Serendip is an independent site partnering with faculty at multiple colleges and universities around the world. Happy exploring!

Reply to comment

Margaux Kearney's picture

Brain and Addiction

We know that neurons are tiny input/output boxes and that their arrangement dictates a person's behavior. Will a chemical input (stimulus) with addictive properties such as drugs, addictive substances in food or tobacco 1) "alter" the existing arrangement of neurons? 2) alter the arrangement of neurons for everybody? 3) alter it the same way for everybody? then produce an identical addicted behavior (output) with identical neuron re-arrangement (erasing initial neuronal different arrangerments), or will it react /lock into a specific arrangementt of neurons to produce different behavioral responses (output)? My underlying question is: is there a factor beyond the "system" that plays a role in shaping the output?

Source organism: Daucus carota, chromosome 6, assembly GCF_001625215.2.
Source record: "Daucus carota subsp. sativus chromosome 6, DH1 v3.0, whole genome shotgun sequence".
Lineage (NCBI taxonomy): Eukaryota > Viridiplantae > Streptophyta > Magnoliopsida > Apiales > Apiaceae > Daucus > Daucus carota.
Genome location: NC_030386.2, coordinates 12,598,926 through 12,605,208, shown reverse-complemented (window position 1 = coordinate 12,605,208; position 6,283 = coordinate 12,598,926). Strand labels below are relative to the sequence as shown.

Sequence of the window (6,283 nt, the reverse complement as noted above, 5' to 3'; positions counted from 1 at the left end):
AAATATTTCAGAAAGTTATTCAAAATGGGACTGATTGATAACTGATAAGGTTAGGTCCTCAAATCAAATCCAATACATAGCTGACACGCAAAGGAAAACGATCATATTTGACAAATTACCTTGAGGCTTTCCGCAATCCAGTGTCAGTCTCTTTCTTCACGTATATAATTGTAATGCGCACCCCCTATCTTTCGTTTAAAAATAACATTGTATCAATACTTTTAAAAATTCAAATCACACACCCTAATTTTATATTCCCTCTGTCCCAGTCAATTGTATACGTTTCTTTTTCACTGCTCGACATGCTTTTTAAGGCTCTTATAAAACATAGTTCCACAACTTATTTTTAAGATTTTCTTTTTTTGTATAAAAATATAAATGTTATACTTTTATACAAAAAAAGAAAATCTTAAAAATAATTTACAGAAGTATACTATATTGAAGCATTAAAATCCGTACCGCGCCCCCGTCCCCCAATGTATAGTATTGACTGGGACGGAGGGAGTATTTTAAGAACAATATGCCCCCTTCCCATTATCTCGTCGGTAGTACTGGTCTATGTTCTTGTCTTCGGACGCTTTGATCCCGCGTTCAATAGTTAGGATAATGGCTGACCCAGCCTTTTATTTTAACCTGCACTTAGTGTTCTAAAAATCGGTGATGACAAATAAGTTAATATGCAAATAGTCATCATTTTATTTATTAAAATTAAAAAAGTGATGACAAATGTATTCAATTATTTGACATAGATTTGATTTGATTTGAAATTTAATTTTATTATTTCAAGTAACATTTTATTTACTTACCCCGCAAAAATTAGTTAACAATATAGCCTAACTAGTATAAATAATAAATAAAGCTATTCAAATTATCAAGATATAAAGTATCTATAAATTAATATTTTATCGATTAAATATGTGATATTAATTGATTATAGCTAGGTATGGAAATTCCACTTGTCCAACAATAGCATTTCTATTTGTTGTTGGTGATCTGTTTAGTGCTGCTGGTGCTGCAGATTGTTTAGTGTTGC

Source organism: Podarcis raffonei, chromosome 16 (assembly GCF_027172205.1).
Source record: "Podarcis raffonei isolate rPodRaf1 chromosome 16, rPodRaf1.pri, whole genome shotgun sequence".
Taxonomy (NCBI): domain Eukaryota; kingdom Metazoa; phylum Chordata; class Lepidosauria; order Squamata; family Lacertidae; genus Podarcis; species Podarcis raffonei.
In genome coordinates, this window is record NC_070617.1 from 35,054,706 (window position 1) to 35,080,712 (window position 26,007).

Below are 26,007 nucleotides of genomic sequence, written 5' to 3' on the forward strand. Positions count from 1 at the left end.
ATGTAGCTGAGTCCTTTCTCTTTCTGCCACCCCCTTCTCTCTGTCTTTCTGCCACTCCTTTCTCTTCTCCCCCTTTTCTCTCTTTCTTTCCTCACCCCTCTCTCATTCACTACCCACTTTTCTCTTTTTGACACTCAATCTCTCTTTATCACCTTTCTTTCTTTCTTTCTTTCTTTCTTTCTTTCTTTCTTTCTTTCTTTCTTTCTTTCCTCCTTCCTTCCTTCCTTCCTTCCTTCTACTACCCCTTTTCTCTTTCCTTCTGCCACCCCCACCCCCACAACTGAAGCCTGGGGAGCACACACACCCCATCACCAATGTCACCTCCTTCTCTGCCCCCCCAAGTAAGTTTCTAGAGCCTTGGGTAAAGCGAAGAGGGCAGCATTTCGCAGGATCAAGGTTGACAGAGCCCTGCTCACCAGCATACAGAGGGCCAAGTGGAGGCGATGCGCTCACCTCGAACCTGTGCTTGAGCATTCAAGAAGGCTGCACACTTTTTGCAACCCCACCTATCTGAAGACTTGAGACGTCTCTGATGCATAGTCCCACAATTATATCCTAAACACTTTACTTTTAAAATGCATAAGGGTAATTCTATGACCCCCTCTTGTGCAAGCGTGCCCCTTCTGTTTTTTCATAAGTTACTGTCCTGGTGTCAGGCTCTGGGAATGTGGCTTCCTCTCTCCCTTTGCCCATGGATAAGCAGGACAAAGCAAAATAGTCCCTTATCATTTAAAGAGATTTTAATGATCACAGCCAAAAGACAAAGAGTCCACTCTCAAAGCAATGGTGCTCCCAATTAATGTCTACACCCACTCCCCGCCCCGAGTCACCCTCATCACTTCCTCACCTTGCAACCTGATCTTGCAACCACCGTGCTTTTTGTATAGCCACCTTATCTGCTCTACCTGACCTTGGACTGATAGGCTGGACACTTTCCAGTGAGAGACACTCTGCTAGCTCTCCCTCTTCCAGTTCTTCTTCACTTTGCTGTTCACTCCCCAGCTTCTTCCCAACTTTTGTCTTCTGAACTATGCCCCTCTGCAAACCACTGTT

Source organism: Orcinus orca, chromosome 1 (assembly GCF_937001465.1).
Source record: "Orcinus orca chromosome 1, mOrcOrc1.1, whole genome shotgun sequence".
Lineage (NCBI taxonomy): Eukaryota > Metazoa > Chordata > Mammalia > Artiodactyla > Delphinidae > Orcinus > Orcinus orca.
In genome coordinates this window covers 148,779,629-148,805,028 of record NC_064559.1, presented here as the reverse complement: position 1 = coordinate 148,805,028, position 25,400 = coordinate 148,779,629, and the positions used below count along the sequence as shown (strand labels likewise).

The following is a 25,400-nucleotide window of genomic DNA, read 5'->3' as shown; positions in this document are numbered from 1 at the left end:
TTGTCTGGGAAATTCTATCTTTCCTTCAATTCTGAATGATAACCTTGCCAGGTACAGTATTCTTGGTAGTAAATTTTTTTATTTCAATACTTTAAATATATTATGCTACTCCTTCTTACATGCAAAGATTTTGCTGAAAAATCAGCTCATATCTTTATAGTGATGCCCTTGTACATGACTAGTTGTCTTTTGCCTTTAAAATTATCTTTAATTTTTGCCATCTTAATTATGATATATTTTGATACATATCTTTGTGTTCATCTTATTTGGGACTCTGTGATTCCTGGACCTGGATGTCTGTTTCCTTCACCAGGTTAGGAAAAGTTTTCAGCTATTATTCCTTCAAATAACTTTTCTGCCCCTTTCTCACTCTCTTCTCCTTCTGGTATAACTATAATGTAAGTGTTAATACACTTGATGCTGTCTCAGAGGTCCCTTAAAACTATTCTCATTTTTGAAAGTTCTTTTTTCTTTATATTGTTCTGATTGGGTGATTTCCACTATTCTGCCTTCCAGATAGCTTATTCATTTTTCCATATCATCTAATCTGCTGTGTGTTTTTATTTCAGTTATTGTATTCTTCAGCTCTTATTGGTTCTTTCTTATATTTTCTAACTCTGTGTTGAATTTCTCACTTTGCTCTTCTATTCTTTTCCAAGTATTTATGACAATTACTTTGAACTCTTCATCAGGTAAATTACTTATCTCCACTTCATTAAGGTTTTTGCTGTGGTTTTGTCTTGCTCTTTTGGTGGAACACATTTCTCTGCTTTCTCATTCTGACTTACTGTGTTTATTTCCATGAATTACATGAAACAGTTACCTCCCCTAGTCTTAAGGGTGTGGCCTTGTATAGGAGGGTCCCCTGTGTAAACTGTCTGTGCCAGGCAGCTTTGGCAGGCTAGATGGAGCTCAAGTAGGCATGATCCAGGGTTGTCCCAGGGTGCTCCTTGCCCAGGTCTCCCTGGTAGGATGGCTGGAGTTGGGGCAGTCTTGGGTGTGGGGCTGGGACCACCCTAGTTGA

Reply

To prevent automated spam submissions leave this field empty.
3 + 8 =
Solve this simple math problem and enter the result. E.g. for 1+3, enter 4.